“Verizon Wireless customers tend to love the company’s fast 3G network. But many tech-oriented Verizon loyalists gripe about the carrier’s high-end smart phones, which haven’t matched the cachet and versatility of the Apple iPhone sold by AT&T. In fact, some Verizon customers have switched to AT&T simply to get an iPhone,” Walter S. Mossberg reports for The Wall Street Journal.
“But this week, Verizon is rolling out a device that finally gives it a more credible alternative. This new $200 phone is the Motorola Droid and it’s the first Verizon model to run Google’s Android smart-phone operating system. I’ve been testing the Droid, and while it has some significant drawbacks, I regard it as a success overall,” Mossberg reports. “It’s the best super-smart phone Verizon offers, the best Motorola phone I’ve tested and the best hardware so far to run Android. I can recommend the Droid to Verizon loyalists who have lusted for a better smart phone, but don’t want to switch networks.”
“Currently, Android offers over 12,000 apps. That is just a fraction of the 100,000 apps available for the iPhone, but it’s well above what the newer BlackBerry or Palm phones offer,” Mossberg reports. “The Droid is also the first phone that runs the 2.0 version of Android, which sands off some of the rough edges of Google’s platform and adds some features—notably, a free voice-prompted turn-by-turn navigation program. Android still isn’t as slick or fluid as the iPhone’s OS, in my view, but it has some functionality Apple omits, including the ability to run multiple third-party apps simultaneously.”
Here are some snippets from Mossberg’s review:
• Droid only a tad longer and thicker than the Apple product, but it’s 25% heavier, which makes it less comfortable to carry around in a pocket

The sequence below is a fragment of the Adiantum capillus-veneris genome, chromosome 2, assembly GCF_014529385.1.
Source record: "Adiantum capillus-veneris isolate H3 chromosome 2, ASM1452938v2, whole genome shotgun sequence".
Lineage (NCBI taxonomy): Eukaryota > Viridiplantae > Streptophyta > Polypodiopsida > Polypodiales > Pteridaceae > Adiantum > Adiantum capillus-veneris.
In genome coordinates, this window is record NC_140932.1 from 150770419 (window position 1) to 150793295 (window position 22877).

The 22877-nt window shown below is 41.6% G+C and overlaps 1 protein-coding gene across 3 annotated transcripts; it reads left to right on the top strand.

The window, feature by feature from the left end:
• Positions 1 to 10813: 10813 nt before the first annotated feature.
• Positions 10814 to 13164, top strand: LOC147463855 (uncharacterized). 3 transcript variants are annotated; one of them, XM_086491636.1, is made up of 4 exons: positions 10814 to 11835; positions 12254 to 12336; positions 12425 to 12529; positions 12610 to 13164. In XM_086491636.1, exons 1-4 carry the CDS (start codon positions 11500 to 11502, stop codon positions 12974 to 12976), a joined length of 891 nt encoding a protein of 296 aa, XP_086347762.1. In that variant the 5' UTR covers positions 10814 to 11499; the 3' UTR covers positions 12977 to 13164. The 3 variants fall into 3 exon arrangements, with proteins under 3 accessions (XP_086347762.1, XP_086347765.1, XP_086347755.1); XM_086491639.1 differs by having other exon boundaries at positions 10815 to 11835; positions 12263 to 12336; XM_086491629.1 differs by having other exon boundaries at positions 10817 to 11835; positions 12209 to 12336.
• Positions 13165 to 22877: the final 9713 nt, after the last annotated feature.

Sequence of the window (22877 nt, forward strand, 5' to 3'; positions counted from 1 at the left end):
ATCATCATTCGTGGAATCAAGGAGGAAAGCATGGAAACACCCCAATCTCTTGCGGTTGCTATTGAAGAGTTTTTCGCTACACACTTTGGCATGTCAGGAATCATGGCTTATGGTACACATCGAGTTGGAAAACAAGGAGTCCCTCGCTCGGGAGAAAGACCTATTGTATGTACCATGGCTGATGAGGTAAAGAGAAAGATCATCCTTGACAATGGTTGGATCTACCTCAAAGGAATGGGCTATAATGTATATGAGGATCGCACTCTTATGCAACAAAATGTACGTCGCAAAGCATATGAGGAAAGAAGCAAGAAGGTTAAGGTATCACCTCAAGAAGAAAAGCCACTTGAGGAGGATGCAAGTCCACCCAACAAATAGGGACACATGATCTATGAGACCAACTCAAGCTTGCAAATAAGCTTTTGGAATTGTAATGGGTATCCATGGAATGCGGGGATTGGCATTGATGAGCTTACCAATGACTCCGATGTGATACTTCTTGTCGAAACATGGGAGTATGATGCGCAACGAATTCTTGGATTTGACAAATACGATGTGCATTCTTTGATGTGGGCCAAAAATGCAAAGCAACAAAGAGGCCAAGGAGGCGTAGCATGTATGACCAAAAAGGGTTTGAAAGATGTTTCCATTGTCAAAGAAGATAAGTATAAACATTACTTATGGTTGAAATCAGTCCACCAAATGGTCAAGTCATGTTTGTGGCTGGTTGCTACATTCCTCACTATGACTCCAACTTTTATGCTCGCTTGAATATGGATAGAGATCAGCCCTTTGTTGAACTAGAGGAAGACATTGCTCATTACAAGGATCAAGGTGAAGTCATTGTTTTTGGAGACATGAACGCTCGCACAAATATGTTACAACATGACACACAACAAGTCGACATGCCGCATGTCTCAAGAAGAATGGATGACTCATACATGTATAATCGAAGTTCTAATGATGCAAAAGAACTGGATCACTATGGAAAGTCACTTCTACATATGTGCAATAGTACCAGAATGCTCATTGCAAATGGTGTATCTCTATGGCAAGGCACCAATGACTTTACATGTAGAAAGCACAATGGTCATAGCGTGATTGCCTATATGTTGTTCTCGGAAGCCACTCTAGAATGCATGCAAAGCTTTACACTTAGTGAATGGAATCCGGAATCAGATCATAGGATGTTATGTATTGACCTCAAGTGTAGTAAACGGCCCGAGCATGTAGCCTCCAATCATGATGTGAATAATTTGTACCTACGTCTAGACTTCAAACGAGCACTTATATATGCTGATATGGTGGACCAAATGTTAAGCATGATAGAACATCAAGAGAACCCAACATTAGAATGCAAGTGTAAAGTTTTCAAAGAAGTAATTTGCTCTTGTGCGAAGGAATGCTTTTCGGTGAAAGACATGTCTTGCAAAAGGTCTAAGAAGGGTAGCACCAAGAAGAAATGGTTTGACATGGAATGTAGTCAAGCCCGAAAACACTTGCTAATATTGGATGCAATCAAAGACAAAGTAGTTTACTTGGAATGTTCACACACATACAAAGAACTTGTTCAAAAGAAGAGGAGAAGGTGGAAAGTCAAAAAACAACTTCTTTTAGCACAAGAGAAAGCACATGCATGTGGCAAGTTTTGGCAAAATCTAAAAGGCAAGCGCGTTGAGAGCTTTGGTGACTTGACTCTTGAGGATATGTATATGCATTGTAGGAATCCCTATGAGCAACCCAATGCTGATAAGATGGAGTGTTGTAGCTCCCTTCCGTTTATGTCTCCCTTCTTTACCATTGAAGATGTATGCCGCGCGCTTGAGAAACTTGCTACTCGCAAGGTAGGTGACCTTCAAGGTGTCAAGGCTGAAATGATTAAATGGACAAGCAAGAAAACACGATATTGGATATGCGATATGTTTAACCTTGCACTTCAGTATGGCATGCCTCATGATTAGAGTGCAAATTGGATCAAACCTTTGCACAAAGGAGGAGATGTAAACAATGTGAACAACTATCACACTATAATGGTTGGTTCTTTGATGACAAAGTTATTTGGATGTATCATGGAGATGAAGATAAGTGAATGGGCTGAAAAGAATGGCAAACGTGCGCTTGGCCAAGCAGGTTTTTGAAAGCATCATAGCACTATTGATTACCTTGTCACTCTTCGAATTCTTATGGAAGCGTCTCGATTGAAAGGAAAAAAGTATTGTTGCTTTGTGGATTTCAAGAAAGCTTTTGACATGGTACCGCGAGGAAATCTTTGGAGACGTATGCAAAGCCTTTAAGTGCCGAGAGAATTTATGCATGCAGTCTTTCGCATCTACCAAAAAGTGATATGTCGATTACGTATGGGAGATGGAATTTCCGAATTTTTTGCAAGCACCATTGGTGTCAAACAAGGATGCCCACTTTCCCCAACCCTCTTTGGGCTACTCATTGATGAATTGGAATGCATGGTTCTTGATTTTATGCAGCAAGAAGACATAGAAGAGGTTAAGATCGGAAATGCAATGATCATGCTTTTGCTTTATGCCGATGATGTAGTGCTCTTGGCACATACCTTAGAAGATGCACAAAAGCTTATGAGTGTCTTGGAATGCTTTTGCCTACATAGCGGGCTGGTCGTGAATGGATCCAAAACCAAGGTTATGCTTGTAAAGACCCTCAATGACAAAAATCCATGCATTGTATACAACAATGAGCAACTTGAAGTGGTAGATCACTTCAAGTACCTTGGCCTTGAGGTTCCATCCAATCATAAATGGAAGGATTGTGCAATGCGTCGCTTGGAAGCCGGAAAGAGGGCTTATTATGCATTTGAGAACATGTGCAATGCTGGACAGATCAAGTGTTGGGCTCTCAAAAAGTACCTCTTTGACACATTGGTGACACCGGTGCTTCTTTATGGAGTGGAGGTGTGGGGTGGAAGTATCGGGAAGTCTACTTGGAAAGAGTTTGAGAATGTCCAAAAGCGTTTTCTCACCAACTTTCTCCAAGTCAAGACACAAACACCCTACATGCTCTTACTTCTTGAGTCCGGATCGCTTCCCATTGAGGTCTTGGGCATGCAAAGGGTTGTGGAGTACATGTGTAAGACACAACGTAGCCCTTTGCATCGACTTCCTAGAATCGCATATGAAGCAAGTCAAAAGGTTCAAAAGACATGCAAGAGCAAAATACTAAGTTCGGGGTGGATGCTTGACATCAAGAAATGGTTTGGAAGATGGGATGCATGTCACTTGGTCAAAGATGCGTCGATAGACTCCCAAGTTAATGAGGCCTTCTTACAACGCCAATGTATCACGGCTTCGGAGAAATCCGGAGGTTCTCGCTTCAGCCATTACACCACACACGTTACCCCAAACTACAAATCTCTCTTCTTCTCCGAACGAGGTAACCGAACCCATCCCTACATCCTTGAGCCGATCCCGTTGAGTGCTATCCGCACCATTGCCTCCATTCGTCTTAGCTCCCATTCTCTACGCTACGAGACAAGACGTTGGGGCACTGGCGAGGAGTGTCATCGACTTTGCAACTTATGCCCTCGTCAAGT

• 3.7-inch screen looks great, but lacks multitouch features, such as two-finger zooming, and it seemed less responsive than some other touch screens I’ve tested
• $200 price comes only after a $100 mail-in rebate, requires a minimum $70 monthly service plan for two years, and text messaging costs extra
• Unfortunately for lovers of physical keyboards, I found the one on the Droid to be pretty awful [with] flat, cramped keys that induce too many typing errors, yet lacks auto-correction
• Another downside: The Droid’s screen has only three panels for displaying apps, versus 11 on the iPhone
• Droid comes with 16 gigabytes of memory, in the form of a removable card, and can handle up to a 32-gigabyte card
MacDailyNews Note: The Droid ships with only 256 MB available for app storage. Google Android does not support installation of apps to SD cards, so developers face a very real and rather stifling limit. Many of the most popular iPhone apps (games) easily exceed 100 MB, so not very many quality apps would fit on Droid. That’s probably why Droid can only use three panels for displaying apps. It’s a very real issue which, unfortunately, the usually comprehensive, but lately quite sloppy, Mossberg neglects to mention in his review. To ask him why he glaringly omitted this rather important information in his “review,” contact:
The full review is here.
MacDailyNews Take: Talk about “Broken Promises.” Verizon gives Microsoft a serious run for their money in the “trust me, this time it’s going to be different” department:
LG Voyager, HTC Touch, BlackBerry Bold, Samsung Omnia, BlackBerry Storm, Motorola Droid…
With Verizon’s newly doubled early termination fees (From US$175 to $350) for Droid and other smartphones, buyers will need to choose whether they should double their risk on Verizon’s latest iPhone-lookalike-not-workalike or if they should just make the smart choice and go get an Apple iPhone.